Gaskill v. Robbins

Gaskill v. Robbins, __ S.W.3d __ (Ky. App. 2006), 2006 WL 3524380 (Ky. App.) Not final, motion for reconsideration pending.
Issues and Holdings:

1) Whether the trial court abused its discretion when it failed to allow wife to introduce a prior inconsistent statement from psychologist. The Court held yes, the lower court abused its discretion.
2) Whether the trial court’s error in making a finding of fact that relied on unsworn statements from a hearing dealing with the guardian ad litem’s motion to review temporary custody prejudiced the wife. The Court held yes, the error did prejudice the wife.
3) Whether the trial court exercised its discretion when it assigned the goodwill value to the wife’s medical practice. The Court held no, the court did not exercise discretion.
4) Whether the trial court was required to make a distinction between “personal” goodwill and “enterprise” goodwill when valuing the wife’s business. The Court held no, the lower court was not required to do so.

Facts:

The parties were married in May 1992, with one child born in the marriage. Gaskill, the wife, is an oral and maxillofacial surgeon who already had a successful practice in Russellville at the time of the marriage. After the marriage, she opened up an additional office in Bowling Green. Robbins, the husband, was employed outside Gaskill’s practices, but also assisted her in opening the second office by interviewing and training staff, setting up the physical structure of the office, and assisting in clerical matters. Robbins also helped with the tax, payroll, and accounting matters of Gaskill’s business, prepared profit and loss statements, negotiated leases for the office space, and terminated employees when needed. Both parties maintained the household and cared for their child.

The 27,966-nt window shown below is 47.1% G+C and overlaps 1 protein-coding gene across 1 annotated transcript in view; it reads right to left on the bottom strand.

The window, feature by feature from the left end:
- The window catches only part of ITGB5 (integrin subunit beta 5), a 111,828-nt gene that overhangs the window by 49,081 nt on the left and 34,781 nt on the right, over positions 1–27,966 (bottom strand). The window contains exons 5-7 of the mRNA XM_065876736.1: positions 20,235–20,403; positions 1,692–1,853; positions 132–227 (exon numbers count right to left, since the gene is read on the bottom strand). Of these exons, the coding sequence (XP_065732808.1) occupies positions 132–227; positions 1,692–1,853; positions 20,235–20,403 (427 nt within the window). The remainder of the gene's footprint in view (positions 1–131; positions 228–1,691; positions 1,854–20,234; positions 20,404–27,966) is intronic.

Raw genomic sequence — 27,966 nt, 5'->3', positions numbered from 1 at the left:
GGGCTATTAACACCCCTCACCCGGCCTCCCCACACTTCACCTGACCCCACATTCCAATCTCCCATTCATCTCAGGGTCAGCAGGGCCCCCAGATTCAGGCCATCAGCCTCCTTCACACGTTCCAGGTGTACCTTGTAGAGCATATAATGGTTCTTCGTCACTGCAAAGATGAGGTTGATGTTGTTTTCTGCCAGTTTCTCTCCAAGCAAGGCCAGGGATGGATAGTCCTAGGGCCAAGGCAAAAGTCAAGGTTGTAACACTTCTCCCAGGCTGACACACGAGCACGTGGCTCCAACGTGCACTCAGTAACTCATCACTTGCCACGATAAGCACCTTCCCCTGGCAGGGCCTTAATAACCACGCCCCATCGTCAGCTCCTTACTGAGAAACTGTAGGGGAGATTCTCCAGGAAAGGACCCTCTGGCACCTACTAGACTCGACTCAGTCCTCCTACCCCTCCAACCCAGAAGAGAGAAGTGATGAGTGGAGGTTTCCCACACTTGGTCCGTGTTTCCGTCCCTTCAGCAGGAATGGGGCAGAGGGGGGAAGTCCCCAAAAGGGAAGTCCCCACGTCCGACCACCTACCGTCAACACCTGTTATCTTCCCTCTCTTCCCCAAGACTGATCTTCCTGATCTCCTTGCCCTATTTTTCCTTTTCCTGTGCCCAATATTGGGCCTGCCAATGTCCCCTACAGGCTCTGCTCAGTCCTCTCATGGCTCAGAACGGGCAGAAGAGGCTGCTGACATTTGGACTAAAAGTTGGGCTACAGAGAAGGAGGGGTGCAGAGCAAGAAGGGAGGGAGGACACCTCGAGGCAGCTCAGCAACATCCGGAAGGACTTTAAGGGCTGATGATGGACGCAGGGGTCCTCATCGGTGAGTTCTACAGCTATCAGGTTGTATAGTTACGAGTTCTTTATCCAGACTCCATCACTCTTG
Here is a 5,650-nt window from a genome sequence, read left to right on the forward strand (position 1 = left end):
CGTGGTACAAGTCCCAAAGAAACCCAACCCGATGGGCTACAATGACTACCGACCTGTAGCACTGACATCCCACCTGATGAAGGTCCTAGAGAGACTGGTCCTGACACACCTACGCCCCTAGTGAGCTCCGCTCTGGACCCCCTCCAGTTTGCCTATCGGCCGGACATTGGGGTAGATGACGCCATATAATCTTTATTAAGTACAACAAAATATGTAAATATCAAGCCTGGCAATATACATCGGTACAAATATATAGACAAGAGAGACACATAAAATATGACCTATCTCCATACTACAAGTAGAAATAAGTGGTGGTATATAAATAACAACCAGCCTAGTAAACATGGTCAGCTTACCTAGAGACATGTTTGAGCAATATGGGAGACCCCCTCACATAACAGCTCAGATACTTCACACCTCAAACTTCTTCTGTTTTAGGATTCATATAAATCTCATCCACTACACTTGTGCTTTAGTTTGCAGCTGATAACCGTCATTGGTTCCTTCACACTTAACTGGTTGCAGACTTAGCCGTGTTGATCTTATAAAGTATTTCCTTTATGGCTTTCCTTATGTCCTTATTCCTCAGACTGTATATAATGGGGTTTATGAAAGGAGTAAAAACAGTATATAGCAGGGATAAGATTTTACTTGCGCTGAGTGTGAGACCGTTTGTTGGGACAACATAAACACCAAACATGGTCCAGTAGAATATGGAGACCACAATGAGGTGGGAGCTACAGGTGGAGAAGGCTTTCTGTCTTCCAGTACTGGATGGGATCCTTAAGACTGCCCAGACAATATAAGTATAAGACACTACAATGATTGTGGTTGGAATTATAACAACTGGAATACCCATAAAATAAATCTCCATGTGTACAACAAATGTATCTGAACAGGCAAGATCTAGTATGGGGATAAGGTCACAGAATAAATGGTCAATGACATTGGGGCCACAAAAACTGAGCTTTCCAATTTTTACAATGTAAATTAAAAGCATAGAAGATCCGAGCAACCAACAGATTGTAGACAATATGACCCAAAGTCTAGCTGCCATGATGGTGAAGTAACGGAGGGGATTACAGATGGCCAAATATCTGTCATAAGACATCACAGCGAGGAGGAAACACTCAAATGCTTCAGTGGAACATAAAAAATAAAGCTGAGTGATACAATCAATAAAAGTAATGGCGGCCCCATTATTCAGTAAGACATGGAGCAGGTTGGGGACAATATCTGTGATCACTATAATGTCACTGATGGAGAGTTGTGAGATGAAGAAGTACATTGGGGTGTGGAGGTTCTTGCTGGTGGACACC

The parties separated in August 2003, and Gaskill filed for divorce in October 2003. The main issues in the divorce proceedings were the valuation of Gaskill’s business, how the marital property should be divided, and the custody of their child. The trial court granted sole custody to Robbins and awarded each party approximately 50 per cent of the marital property. Gaskill appealed.

Analysis:

On appeal, Gaskill argued that the lower court erred in refusing to allow her to introduce a prior inconsistent statement made by Dr. Fane, a psychologist, and ruling that said statement was inadmissible hearsay. At trial, Dr. Fane testified that he did not believe that either parent could be considered better than the other regarding custody. Gaskill’s counsel asked him about a statement he had made to Dr. Buchanan indicating that Gaskill was the better parent, but Dr. Fane testified that he did not recall making such a statement. Gaskill’s counsel then attempted to call Dr. Buchanan to impeach Dr. Fane, but Robbins’ counsel objected and the trial court sustained the objection to inadmissible hearsay. The evidence was then introduced by avowal. The Court held that the lower court erred in failing to allow the impeachment testimony. The statement satisfied KRE 801A (a) (1) and counsel laid the proper foundation for the testimony to be heard. In addition, the court’s findings of fact show that the court relied on Dr. Fane’s testimony in its custody determination. Therefore, omission of the impeachment testimony was error. The Court did not consider whether the error was reversible, as the Court found other reversible error.